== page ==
Howl's Moving Castle (Howl's Moving Castle 1) - Page 5

“I am,” said the lady. “And let that teach you to meddle with things that belong to me.”

“I don’t think I did. There must be some mistake,” Sophie croaked. The man was now staring at her in utter horror, though she could not see why.

“No mistake, Miss Hatter,” said the Witch. “Come, Gaston.” She turned and swept to the shop door. While the man was humbly opening it for her, she turned back to Sophie. “By the way, you won’t be able to tell anyone you’re under a spell,” she said. The shop door tolled like a funeral bell as she left.

Sophie put her hands to her face, wondering what the man had stared at. She felt soft, leathery wrinkles. She looked at her hands. They were wrinkled too, and skinny, with large veins in the back and knuckles like knobs. She pulled her gray skirt against her legs and looked down at skinny, decrepit ankles and feet which had made her shoes all knobbly. They were the legs of someone about ninety and they seemed to be real.

Sophie got herself to the mirror, and found she had to hobble. The face in the mirror was quite calm, because it was what she expected to see. It was the face of a gaunt old woman, withered and brownish, surrounded by wispy white hair. Her own eyes, yellow and watery, stared out at her, looking rather tragic.

“Don’t worry, old thing,” Sophie said to the face. “You look quite healthy. Besides, this is much more like you really are.”

She thought about her situation, quite calmly. Everything seemed to have gone calm and remote. She was not even particularly angry with the Witch of the Waste.

“Well, of course I shall have to do for her when I get the chance,” she told herself, “but meanwhile, if Lettie and Martha can stand being one another, I can stand being like this. But I can’t stay here. Fanny would have a fit. Let’s see. This gray dress is quite suitable, but I shall need my shawl and some food.”

She hobbled over to the shop door and carefully put up the CLOSED notice. Her joints creaked as she moved. She had to walk bowed and slow. But she was relieved to discover that she was quite a hale old woman. She did not feel weak or ill, just stiff. She hobbled to collect her shawl, and wrapped it over her head and shoulders, as old women did. Then she shuffled through into the house, where she collected her purse with a few coins in it and a parcel of bread and cheese. She let herself out of the house, carefully hiding the key in the usual place, and hobbled away down the street, surprised at how calm she still felt.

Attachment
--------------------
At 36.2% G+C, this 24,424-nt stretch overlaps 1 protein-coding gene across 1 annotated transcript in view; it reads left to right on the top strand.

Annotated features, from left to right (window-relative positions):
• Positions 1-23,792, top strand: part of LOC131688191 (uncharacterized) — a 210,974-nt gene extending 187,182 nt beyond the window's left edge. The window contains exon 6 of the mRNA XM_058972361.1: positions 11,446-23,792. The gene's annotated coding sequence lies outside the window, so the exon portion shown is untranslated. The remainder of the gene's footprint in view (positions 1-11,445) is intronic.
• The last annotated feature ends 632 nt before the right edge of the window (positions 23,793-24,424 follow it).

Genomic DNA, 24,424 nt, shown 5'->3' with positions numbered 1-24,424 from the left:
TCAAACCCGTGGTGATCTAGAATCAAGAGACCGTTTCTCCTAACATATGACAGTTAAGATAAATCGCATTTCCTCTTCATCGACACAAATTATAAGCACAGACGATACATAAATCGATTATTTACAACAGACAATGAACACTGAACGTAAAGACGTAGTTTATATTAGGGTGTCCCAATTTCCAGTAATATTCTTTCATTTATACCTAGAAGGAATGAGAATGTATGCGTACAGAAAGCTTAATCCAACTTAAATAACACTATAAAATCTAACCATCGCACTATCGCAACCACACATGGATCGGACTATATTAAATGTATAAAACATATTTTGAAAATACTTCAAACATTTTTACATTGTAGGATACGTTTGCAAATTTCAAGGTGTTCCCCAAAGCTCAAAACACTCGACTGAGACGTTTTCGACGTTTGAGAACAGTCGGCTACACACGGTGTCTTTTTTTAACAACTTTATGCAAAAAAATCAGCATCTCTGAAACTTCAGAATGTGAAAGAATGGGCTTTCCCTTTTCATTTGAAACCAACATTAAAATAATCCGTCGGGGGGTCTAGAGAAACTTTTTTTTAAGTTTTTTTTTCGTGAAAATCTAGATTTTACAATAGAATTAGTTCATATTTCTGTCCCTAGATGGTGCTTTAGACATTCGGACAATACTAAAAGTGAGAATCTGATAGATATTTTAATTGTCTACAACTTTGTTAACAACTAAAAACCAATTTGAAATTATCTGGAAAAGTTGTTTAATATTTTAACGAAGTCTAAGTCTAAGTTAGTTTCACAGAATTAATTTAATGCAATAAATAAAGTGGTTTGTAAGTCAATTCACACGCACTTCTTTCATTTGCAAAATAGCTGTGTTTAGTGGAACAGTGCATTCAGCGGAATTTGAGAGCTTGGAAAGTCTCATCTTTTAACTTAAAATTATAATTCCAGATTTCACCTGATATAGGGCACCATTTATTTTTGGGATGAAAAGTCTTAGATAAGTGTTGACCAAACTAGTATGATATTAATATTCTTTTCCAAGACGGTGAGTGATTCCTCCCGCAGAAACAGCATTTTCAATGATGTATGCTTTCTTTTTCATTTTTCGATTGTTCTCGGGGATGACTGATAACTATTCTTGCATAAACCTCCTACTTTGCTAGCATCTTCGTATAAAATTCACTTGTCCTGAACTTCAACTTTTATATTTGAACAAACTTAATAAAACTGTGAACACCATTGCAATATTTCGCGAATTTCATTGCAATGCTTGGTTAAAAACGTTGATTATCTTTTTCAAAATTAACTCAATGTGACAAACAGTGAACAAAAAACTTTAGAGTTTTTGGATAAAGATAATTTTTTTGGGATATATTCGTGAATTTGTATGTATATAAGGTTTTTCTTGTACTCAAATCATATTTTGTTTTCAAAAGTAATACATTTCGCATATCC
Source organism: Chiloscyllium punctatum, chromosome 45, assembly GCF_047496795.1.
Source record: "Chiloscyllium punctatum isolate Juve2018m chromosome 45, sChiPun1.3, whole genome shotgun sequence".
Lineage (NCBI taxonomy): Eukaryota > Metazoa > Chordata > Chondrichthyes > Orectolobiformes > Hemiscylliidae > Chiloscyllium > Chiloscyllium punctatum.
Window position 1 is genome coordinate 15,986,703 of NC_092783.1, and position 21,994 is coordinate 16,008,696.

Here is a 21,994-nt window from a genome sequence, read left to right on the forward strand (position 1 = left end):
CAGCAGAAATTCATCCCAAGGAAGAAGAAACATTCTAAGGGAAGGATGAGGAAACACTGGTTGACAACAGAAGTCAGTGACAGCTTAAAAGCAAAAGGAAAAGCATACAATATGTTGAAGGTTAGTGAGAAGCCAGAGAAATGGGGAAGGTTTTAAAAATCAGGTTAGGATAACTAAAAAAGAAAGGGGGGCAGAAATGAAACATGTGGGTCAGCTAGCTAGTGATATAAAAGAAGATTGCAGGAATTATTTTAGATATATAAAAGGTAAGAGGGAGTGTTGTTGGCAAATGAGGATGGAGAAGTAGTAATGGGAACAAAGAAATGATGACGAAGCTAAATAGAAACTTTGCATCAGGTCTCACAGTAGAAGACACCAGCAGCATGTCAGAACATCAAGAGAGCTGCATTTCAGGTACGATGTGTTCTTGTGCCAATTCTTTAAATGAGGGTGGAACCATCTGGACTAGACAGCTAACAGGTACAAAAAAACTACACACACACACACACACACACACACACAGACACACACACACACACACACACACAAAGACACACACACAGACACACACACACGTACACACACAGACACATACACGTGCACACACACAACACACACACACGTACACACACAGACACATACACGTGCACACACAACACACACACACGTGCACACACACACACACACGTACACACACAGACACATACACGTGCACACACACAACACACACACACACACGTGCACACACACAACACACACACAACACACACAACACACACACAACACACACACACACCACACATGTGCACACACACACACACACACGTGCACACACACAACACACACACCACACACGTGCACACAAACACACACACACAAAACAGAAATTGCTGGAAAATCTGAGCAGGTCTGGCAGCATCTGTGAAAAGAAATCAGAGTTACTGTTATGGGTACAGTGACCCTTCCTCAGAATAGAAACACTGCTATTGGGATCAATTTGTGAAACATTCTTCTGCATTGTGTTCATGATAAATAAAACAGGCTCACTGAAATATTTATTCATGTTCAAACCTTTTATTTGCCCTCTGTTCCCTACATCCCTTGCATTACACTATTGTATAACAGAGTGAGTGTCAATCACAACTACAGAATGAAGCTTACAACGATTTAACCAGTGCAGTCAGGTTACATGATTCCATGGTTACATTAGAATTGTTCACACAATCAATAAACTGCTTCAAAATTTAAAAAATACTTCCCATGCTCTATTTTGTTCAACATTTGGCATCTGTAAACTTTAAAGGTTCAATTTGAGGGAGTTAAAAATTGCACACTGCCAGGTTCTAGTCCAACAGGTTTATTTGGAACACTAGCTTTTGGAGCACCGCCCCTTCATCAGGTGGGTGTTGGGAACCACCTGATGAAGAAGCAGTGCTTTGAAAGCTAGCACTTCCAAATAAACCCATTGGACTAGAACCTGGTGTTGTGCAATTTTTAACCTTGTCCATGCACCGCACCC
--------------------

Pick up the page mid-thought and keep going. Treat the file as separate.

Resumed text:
She did wonder if she should say goodbye to Martha. But she did not like the idea of Martha not knowing her. It was best just to go. Sophie decided she would write to both her sisters when she got wherever she was going, and shuffled on, through the field where the Fair had been, over the bridge, and on into the country lanes beyond. It was a warm spring day. Sophie discovered that being a crone did not stop her enjoying the sight and smell of may in the hedgerows, though the sight was a little blurred. Her back began to ache. She hobbled sturdily enough, but she needed a stick. She searched the hedges as she went for a loose stake of some kind.

Evidently her eyes were not as good as they had been. She thought she saw a stick, a mile or so on, but when she hauled on it, it proved to be the bottom end of an old scarecrow someone had thrown into the hedge. Sophie heaved the thing upright. It had a withered turnip for a face. Sophie found she had some fellow feeling for it. Instead of pulling it to pieces and taking the stick, she stuck it between two branches of the hedge, so that it stood looming rakishly above the may, with the tattered sleeves on its stick arms fluttering over the hedge.

“There,” she said, and her cracked old voice surprised her into giving a cracked old cackle of laughter. “Neither of us are up to much, are we, my friend? Maybe you’ll get back to your field if I leave you where people can see you.” She set off up the lane again, but a thought struck her and she turned back. “Now if I wasn’t doomed to failure because of my position in the family,” she told the scarecrow, “you could come to life and offer me help in making my fortune. But I wish you luck anyway.”

She cackled again as she walked on. Perhaps she was a little mad, but then old women often were.

She found a stick an hour or so later when she sat down on the bank to rest and eat her bread and cheese. There were noises in the hedge behind her: little strangled squeakings, followed by heavings that shook may petals off the hedge. Sophie crawled on her bony knees to peer past leaves and flowers and thorns into the inside of the hedge, and discovered a thin gray dog in there. It was hopelessly trapped by a stout stick which had somehow got twisted into a rope that was tied round its neck. The stick had wedged itself between two branches of the hedge so that the dog could barely move. It rolled its eyes wildly at Sophie’s peering face.